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2014 in Review: Brayan Pena

I'm a backup catcher! I'm a starting first baseman! I'm a combination backup catcher and starting first baseman!

hurt 'em
hurt 'em
David Kohl-USA TODAY Sports

Brayan Pena, eh? Ever since he signed a 2-year contract we knew the writing was on the wall for one of Ryan Hanigan and Devin Mesoraco (which, GOOD CALL WALT). We knew he kind of had a weird Twitter thing going on, but what we didn't know was how great of a quote he was, how smiley he was, and how much he may or may not have contributed to Aroldis Chapman's killer season by being a constant Cuban presence. It was nice having Pena around in 2014.

And if smiles were walks, Brayan Pena would be an All-Star. They're not, though, and the switch-hitter went .253/.291/.353 in 2014, which is almost exactly what anyone could've expected. What may be a bit more unexpected was that he would set career highs in PAs and every other counting stat (except for HR, oddly enough) as he played in 115 games in his age-32 season. Pena played 53 games at 1B; 49 more than he ever played in all his years before in the Major Leagues. That's enough to make one realize that it's a bad siren over his statline, not a good siren.

As a backup, switch-hitting, catcher, .253/.291/.353 is quite nice. It's garbage as a 1B, though, and combined with heroically awful baserunning (and, to be fair, competent defense) it's a bit of a net loss.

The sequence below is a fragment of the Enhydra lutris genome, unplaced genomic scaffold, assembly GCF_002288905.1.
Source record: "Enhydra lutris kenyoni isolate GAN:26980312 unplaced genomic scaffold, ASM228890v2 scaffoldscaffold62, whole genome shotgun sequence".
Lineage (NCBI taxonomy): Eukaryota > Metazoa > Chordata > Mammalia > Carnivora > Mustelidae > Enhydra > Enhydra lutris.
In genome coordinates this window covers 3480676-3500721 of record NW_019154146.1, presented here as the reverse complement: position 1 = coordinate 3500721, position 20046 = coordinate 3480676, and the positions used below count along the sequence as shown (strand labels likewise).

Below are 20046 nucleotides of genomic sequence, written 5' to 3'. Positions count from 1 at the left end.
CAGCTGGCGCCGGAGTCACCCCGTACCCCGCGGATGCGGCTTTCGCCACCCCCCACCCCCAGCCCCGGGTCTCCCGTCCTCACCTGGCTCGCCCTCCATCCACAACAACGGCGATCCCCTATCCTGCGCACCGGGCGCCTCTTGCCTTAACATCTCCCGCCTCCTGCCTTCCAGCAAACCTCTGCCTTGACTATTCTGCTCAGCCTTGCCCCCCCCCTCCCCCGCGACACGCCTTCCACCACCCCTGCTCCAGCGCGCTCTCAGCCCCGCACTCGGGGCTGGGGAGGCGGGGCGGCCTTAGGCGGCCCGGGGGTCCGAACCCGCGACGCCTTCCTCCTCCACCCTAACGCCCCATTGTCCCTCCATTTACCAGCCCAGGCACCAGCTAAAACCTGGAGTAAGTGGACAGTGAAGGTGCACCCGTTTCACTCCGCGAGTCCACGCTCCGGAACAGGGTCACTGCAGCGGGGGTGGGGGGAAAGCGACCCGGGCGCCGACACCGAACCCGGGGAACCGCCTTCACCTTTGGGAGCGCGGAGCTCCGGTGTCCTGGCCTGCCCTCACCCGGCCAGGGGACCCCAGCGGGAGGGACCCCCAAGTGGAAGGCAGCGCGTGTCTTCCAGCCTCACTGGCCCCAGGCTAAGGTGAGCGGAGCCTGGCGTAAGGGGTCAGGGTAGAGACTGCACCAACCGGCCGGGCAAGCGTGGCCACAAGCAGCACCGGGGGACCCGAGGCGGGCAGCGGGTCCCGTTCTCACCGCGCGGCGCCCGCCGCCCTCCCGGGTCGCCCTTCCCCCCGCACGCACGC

This is, of course, not Pena's fault. I like to imagine that the first time he was penciled in at first base, that he nodded his head towards Donald Lutz's locker. After a week, he wore an "I'M WITH FIRST BASEMAN" t-shirt with a hand pointing to his right. By August, he probably bought a marquee with flickering neon lights pointing at Donald Lutz's locker, with "FIRST BA_EMAN" in fuschia. This all probably happened, and he was stuck at first anyways, not his fault.

Pena's BABIP was a bit low (.272) this year, but the book on him – throw changeups and let him ground out – was written his rookie year. There's a chance he could put up something more like .270/.310/.380 next year and leave Cincinnati well-loved, as a sort of Cuban Love Machine. That would be nice, and would bridge the gap to Tucker Barnhart. That's all we're expecting from him, and I hope he never has to play first base again.